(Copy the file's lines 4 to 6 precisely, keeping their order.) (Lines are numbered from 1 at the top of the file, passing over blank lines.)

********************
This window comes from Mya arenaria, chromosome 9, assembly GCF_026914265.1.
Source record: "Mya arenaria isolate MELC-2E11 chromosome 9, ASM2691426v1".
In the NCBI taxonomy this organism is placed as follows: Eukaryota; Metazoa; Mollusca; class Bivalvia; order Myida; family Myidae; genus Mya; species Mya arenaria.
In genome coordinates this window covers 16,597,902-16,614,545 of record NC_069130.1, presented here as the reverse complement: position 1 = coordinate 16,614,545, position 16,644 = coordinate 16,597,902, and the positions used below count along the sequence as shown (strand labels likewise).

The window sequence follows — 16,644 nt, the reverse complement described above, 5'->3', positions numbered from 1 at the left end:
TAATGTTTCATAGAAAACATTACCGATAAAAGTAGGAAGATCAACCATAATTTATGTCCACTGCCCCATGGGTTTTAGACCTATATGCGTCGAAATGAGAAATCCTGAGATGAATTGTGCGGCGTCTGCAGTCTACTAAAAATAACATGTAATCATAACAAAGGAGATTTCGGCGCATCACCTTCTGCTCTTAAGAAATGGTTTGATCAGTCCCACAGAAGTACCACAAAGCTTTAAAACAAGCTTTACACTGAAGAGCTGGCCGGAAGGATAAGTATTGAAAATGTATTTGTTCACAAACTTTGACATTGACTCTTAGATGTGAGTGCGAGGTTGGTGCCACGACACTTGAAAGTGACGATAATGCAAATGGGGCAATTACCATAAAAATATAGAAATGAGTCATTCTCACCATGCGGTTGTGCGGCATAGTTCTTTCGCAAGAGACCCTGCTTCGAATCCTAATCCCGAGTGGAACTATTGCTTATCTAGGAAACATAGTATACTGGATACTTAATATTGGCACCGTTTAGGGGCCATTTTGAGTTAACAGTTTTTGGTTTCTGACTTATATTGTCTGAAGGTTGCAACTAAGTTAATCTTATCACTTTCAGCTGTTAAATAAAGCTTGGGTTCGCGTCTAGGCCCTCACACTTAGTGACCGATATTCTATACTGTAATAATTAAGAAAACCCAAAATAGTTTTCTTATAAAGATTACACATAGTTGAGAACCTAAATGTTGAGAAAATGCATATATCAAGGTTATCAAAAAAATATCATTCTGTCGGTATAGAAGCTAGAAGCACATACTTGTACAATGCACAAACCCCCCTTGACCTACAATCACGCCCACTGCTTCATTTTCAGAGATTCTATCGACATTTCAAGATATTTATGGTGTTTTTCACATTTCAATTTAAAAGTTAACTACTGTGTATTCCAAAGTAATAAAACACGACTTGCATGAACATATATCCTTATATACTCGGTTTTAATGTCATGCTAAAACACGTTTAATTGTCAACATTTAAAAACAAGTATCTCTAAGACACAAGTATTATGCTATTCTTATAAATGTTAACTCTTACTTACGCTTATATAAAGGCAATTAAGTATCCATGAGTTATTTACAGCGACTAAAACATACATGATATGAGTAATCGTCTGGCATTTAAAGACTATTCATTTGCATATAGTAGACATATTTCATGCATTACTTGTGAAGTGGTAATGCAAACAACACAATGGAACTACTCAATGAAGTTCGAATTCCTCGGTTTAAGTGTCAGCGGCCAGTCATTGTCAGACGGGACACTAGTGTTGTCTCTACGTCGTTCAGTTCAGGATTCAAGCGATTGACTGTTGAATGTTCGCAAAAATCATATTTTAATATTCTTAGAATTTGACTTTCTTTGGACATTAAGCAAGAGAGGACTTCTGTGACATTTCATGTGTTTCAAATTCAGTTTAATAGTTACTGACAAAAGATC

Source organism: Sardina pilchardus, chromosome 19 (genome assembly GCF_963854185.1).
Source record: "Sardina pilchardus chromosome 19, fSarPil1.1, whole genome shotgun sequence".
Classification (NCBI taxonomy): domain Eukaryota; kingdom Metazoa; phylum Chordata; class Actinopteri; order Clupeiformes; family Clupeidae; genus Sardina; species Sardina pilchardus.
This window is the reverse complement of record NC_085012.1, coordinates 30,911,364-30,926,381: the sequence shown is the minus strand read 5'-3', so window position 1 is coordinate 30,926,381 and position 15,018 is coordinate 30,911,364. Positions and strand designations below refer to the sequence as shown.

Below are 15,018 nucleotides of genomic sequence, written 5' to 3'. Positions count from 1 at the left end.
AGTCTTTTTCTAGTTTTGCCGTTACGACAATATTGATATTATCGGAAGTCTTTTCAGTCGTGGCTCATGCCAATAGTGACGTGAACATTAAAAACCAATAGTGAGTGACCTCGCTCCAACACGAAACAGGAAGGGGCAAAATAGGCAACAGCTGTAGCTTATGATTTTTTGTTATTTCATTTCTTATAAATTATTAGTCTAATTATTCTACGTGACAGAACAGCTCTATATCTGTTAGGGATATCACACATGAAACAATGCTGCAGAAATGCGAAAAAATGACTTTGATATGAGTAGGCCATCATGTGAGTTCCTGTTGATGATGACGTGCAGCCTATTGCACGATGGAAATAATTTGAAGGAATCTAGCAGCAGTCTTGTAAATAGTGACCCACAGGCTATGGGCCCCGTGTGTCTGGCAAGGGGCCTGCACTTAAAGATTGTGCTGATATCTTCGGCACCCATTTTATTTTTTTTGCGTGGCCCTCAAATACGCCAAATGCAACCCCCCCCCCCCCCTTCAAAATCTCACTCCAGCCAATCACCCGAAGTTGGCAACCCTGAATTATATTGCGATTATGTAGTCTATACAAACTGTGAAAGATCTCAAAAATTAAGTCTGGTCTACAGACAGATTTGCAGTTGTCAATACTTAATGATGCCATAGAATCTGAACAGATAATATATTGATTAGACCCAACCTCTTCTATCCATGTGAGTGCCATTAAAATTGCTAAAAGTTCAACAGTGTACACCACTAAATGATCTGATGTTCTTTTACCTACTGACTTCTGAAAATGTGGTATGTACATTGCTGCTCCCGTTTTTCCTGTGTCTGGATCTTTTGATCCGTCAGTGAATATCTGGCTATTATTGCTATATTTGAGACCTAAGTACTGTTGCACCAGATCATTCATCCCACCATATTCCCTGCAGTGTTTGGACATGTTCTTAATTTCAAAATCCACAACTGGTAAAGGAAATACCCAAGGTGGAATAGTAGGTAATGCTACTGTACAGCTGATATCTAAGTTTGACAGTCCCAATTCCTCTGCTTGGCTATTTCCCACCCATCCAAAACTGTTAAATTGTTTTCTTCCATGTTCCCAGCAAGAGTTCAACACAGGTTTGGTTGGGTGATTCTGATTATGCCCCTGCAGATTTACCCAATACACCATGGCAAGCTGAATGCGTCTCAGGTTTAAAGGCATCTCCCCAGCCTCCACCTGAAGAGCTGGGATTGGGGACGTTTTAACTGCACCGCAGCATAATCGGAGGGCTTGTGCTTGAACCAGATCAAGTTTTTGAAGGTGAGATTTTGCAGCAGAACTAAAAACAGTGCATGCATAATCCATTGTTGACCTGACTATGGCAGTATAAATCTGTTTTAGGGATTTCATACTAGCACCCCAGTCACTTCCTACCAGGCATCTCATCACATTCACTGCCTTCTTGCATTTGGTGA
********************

In genome coordinates this window covers 16,597,902-16,614,545 of record NC_069130.1, presented here as the reverse complement: position 1 = coordinate 16,614,545, position 16,644 = coordinate 16,597,902, and the positions used below count along the sequence as shown (strand labels likewise).

The window sequence follows — 16,644 nt, the reverse complement described above, 5'->3', positions numbered from 1 at the left end:
TAATGTTTCATAGAAAACATTACCGATAAAAGTAGGAAGATCAACCATAATTTATGTCCACTGCCCCATGGGTTTTAGACCTATATGCGTCGAAATGAGAAATCCTGAGATGAATTGTGCGGCGTCTGCAGTCTACTAAAAATAACATGTAATCATAACAAAGGAGATTTCGGCGCATCACCTTCTGCTCTTAAGAAATGGTTTGATCAGTCCCACAGAAGTACCACAAAGCTTTAAAACAAGCTTTACACTGAAGAGCTGGCCGGAAGGATAAGTATTGAAAATGTATTTGTTCACAAACTTTGACATTGACTCTTAGATGTGAGTGCGAGGTTGGTGCCACGACACTTGAAAGTGACGATAATGCAAATGGGGCAATTACCATAAAAATATAGAAATGAGTCATTCTCACCATGCGGTTGTGCGGCATAGTTCTTTCGCAAGAGACCCTGCTTCGAATCCTAATCCCGAGTGGAACTATTGCTTATCTAGGAAACATAGTATACTGGATACTTAATATTGGCACCGTTTAGGGGCCATTTTGAGTTAACAGTTTTTGGTTTCTGACTTATATTGTCTGAAGGTTGCAACTAAGTTAATCTTATCACTTTCAGCTGTTAAATAAAGCTTGGGTTCGCGTCTAGGCCCTCACACTTAGTGACCGATATTCTATACTGTAATAATTAAGAAAACCCAAAATAGTTTTCTTATAAAGATTACACATAGTTGAGAACCTAAATGTTGAGAAAATGCATATATCAAGGTTATCAAAAAAATATCATTCTGTCGGTATAGAAGCTAGAAGCACATACTTGTACAATGCACAAACCCCCCTTGACCTACAATCACGCCCACTGCTTCATTTTCAGAGATTCTATCGACATTTCAAGATATTTATGGTGTTTTTCACATTTCAATTTAAAAGTTAACTACTGTGTATTCCAAAGTAATAAAACACGACTTGCATGAACATATATCCTTATATACTCGGTTTTAATGTCATGCTAAAACACGTTTAATTGTCAACATTTAAAAACAAGTATCTCTAAGACACAAGTATTATGCTATTCTTATAAATGTTAACTCTTACTTACGCTTATATAAAGGCAATTAAGTATCCATGAGTTATTTACAGCGACTAAAACATACATGATATGAGTAATCGTCTGGCATTTAAAGACTATTCATTTGCATATAGTAGACATATTTCATGCATTACTTGTGAAGTGGTAATGCAAACAACACAATGGAACTACTCAATGAAGTTCGAATTCCTCGGTTTAAGTGTCAGCGGCCAGTCATTGTCAGACGGGACACTAGTGTTGTCTCTACGTCGTTCAGTTCAGGATTCAAGCGATTGACTGTTGAATGTTCGCAAAAATCATATTTTAATATTCTTAGAATTTGACTTTCTTTGGACATTAAGCAAGAGAGGACTTCTGTGACATTTCATGTGTTTCAAATTCAGTTTAATAGTTACTGACAAAAGATC